Our View: Charter change begs larger question — How should city government operate?

Our View: Charter change begs larger question — How should city government operate?

(File photo)

This Saturday, city councilors will hear a package of proposals by planning staff about ways to streamline the special use permitting process to make it easier for small businesses to get up and running in Alexandria.

Most of the changes, which expand the types of uses and businesses that are eligible for administrative review and approval by staff, are common sense efforts to streamline the process and are laudatory.

The effort, borne out of concerns following a number of local small businesses closing up shop in the early months of 2016, includes adding fast-casual restaurants to the list of businesses not required to receive full hearings by the planning commission and city council.

It also increases the cap on desired delivery vehicles eligible for administrative review, reduces the number of restaurant seats required to request delivery service, and tweaks rules governing child care homes and gyms.

These are all good changes to keep the city’s permitting rules competitive with other jurisdictions in attracting new businesses. But one proposal in the package, included not for final approval but to give staff guidance on how to proceed, raises a larger question of city council’s role in land use decisions and how city government operates as a whole:

Should city council weigh in on non-development special use permit applications, or should councilors delegate that authority to the planning commission through a proposed charter amendment to be sent to the Virginia General Assembly next year?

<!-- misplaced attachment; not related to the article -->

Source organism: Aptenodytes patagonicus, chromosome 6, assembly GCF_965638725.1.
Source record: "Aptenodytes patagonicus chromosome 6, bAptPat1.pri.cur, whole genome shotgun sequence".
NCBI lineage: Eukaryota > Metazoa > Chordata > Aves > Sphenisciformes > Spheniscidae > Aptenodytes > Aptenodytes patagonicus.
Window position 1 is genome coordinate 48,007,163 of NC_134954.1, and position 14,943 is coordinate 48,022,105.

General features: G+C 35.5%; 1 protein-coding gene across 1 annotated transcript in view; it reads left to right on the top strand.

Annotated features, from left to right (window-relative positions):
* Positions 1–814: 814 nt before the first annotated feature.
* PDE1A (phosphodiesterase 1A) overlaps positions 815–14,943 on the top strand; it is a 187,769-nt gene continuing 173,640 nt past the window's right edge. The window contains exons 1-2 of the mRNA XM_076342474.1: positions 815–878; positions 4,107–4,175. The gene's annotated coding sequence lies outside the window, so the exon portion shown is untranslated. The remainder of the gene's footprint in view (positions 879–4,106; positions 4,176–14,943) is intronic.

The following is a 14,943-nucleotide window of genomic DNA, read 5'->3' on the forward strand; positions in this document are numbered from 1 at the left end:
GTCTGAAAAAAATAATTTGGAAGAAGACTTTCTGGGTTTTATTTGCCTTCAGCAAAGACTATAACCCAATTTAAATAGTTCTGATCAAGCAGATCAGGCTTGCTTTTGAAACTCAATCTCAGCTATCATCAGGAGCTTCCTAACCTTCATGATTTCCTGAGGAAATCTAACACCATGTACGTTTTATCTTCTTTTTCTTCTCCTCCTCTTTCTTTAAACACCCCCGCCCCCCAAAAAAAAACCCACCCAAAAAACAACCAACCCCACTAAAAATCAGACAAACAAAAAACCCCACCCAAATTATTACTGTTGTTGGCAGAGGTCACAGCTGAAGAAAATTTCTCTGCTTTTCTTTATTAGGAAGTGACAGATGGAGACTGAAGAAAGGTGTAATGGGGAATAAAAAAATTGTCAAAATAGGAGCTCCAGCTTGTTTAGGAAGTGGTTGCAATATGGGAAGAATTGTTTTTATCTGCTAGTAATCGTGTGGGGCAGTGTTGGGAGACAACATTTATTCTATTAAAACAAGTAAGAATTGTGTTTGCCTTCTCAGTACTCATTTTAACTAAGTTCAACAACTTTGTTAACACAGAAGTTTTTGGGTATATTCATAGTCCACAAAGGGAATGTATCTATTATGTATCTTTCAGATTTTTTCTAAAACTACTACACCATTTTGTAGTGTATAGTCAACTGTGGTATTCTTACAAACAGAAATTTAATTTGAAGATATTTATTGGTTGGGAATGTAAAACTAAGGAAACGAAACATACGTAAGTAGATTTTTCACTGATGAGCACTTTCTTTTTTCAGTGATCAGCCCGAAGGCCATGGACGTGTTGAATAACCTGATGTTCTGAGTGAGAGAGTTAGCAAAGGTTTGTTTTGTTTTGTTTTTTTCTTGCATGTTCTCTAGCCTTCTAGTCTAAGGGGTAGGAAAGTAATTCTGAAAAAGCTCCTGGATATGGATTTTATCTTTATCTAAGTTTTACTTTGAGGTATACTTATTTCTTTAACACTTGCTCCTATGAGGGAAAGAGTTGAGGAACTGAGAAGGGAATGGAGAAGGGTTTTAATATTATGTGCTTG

Business leaders are in favor of the measure, arguing it will cut down on two weeks of bureaucracy and red tape in what is currently a three-month review process. That saves time, gets a business’ doors open quicker, and can save thousands of dollars when you account for city fees, rent costs and attorney fees.

But residents and neighborhood organizations worry the change removes a crucial opportunity to state their support for, concerns about or opposition to any given project before city officials. And it would mean final decisions on many proposals would be made by appointed — not elected — officials, removing an aspect of account- ability to residents in the form of elections.

These are difficult competing interests to balance, and if the decision were being made this week, we likely would side with residents in the interest of greater government transparency and accountability.

But Alexandria Chamber of Commerce board chair-elect Dak Hardwick made an important point. How can city councilors truly devote the attention necessary for the development of strong and innovative policy when they spend around half their time discussing land use issues and the merits of individual business applications?

In order for city council to proceed on this matter, residents, business leaders and city officials must first have a broad conversation about the proposal, looking both at the details of the plan — like how to structure an appeals process that is not onerous on residents who feel aggrieved by an approval — and that broader question of how we as a city want our elected body to govern.

The answers could be as simple as finding a way to make an appeal to city council both easy for residents and provide a short turnaround for businesses waiting for final approval. Or it could be as seismic as making the planning commission an elected body.

There’s a long time between now and when the city formulates its legislative package to send to Richmond in late fall. Let’s start the discussion and see where it leads us.